Female Data Workers Underrate Their Data Skills

Female data workers underrate their data skills compared to men: only 28% of female respondents said they had the best skills in recent survey.

Women Rate Their Data Skills Lower than Male Colleagues


Alteryx, Inc. (NYSE: AYX), the analytics automation company with clients such as  Sainsbury’s, Gymshark  and Brookson, is highlighting new results that women rated their skills here lower than those of their male colleagues.  On a scale of 0-10, 81% of men and only 76% of women rank themselves between six and ten. And the gap is even wider when it comes to “perfect” data literacy (8-10): 42% of respondents who said they had the best skills were male and only 28% were female.


The results highlight the difference in perceived value of data skills. Where 71% of workers believe the pandemic has increased ‘the importance of having strong data skills to make informed business decisions.’   Additionally, the majority of  workers believe more training in data work would result in better (75%) and faster (69%) decisions.


Women Rate Skills More Accurately Than Men


It is possible that women rate their skills more accurately as the research highlights that  just  23%  of data workers — whom they call the Data Champions — are  delivering any actual  business value.  This is despite  Alteryx  finding that  three  quarters (73%) classify their data skills as above average.


Lack of Hiring Talent


Despite the clear link between data-driven insights and business agility, this lack of knowledge and skills inflation is stalling business transformation efforts. While the historic digital skills gap centred on a  lack of hireable talent, we now see a new phenomenon: a lack of talent in those available to hire. Hindering every organisation trying to  leverage  data-driven insights for a competitive edge this lack of analytic talent.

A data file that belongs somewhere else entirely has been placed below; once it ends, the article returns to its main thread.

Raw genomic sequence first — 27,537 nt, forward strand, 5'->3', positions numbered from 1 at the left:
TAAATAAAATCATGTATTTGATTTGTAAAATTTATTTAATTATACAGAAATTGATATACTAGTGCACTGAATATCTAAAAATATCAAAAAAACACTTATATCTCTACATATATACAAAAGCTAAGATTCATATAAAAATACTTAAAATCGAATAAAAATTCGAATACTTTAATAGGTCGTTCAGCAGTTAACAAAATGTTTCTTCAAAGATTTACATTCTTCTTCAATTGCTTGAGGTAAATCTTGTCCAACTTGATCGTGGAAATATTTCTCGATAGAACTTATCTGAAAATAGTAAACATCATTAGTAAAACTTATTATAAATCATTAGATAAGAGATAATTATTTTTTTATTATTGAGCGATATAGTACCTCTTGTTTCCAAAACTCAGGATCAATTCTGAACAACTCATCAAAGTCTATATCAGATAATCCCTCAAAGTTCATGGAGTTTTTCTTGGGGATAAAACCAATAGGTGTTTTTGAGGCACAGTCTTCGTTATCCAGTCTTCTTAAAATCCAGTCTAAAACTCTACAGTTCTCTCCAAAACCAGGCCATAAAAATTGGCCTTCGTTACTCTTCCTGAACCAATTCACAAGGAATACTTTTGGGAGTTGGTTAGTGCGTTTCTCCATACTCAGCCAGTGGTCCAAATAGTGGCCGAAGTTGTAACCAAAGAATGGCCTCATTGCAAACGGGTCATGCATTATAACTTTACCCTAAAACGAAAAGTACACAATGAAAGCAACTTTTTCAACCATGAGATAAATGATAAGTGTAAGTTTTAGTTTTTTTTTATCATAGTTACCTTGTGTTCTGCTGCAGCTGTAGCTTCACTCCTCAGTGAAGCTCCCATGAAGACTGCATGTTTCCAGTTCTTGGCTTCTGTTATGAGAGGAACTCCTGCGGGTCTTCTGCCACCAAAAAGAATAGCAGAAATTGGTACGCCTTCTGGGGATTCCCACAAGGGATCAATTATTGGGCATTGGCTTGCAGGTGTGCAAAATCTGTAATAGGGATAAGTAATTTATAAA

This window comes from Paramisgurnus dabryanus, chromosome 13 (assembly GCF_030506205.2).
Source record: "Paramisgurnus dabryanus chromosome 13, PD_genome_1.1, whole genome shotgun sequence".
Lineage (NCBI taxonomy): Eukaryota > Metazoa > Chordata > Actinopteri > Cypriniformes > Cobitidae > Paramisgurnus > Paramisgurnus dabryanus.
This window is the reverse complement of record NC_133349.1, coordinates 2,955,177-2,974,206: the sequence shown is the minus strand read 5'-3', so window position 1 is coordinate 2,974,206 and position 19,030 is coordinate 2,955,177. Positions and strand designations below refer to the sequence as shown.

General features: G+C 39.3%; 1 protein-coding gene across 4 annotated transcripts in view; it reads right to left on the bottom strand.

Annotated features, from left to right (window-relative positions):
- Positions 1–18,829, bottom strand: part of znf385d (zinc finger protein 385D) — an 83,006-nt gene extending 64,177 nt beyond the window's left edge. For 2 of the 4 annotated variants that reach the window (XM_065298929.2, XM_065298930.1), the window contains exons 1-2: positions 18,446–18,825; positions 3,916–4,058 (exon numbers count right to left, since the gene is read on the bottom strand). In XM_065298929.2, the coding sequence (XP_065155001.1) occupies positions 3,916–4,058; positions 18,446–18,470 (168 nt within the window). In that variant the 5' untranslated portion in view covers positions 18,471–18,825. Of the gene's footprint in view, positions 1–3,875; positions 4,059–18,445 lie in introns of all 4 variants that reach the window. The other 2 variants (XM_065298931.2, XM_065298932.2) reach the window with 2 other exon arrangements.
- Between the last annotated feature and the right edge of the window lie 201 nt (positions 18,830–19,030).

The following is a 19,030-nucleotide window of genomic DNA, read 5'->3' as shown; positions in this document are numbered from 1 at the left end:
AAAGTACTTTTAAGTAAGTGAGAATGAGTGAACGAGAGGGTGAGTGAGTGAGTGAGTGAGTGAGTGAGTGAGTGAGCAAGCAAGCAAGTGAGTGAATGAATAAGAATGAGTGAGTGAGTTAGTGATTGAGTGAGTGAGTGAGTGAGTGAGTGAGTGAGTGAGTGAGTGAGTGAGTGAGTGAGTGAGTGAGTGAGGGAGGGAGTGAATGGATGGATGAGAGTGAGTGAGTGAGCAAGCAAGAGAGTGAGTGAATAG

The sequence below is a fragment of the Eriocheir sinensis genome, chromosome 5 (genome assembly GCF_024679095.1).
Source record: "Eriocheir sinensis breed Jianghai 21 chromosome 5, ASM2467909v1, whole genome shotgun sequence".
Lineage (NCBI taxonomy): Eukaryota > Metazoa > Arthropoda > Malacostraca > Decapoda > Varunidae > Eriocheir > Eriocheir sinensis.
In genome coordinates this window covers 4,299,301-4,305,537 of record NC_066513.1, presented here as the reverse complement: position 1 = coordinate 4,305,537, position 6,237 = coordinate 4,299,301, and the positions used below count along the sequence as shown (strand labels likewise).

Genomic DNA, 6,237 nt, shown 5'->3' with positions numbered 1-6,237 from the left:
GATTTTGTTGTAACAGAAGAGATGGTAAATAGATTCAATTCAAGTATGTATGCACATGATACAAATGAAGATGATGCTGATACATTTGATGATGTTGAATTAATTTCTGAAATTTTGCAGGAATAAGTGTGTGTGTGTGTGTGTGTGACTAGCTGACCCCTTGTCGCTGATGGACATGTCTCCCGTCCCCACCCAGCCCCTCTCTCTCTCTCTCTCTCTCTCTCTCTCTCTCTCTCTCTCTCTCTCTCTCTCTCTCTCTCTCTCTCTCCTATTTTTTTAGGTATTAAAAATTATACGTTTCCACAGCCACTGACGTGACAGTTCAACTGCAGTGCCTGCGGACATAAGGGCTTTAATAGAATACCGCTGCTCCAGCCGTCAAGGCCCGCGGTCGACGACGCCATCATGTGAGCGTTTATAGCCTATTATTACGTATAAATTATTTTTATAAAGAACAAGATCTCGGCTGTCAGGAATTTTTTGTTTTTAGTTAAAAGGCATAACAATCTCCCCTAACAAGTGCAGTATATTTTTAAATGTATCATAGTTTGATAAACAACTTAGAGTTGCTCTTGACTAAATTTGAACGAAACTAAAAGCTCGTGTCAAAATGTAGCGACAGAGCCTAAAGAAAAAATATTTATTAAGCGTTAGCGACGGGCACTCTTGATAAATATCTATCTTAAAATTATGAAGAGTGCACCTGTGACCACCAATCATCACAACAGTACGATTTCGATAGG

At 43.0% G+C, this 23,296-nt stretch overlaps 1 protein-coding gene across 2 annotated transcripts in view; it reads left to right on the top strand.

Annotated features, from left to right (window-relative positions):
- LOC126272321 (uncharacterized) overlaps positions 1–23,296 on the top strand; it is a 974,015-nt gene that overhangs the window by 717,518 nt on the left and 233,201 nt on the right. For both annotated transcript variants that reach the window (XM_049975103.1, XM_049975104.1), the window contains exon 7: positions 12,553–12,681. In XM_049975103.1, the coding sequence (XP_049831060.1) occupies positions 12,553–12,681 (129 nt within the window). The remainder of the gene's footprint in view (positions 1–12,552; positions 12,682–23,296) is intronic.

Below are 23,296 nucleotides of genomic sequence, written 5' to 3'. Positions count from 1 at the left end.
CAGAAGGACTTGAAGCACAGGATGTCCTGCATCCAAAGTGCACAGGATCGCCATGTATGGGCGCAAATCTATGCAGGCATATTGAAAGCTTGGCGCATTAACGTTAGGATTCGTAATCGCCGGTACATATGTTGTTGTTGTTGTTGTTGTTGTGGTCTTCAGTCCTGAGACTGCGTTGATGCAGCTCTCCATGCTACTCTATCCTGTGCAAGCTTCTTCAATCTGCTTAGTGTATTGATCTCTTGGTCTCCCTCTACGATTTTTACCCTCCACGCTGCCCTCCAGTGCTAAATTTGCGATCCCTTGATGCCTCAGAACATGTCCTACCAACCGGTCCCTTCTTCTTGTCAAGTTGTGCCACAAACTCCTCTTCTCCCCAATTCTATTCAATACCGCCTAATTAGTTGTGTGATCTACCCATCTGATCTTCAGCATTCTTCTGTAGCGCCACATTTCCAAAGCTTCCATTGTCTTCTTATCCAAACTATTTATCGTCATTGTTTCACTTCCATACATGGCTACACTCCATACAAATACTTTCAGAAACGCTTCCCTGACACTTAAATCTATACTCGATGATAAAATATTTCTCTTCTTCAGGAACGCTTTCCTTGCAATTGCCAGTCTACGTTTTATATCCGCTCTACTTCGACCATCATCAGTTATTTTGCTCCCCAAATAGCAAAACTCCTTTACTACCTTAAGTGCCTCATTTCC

Basic Data Skills


When it came to basic data  handling  skills,  Alteryx  asked how confident  workers were in a range of basic data skills including identifying trustworthy data, cleaning data and sharing data securely.

The 23% of data champions  say their skills enable them to not only save money (75%), but also generate additional revenue (68%), and deliver business value (82%).

Alan Jacobson, Chief Data and Analytics Officer at  Alteryx, comments:

“Digital transformation has moved beyond boardroom discussions. It’s now mission critical for businesses to be able to assess, analyse, and adapt to constantly shifting requirements through data.

“Employees with strong data skills are a core requirement for developing business resiliency and the ability to pivot at speed.  Despite the inherent value of data-led decision making, there is a critical disconnect between what skills are reported and the reality. The majority of data workers appear unable to deliver on what is needed to drive this transformation forward.”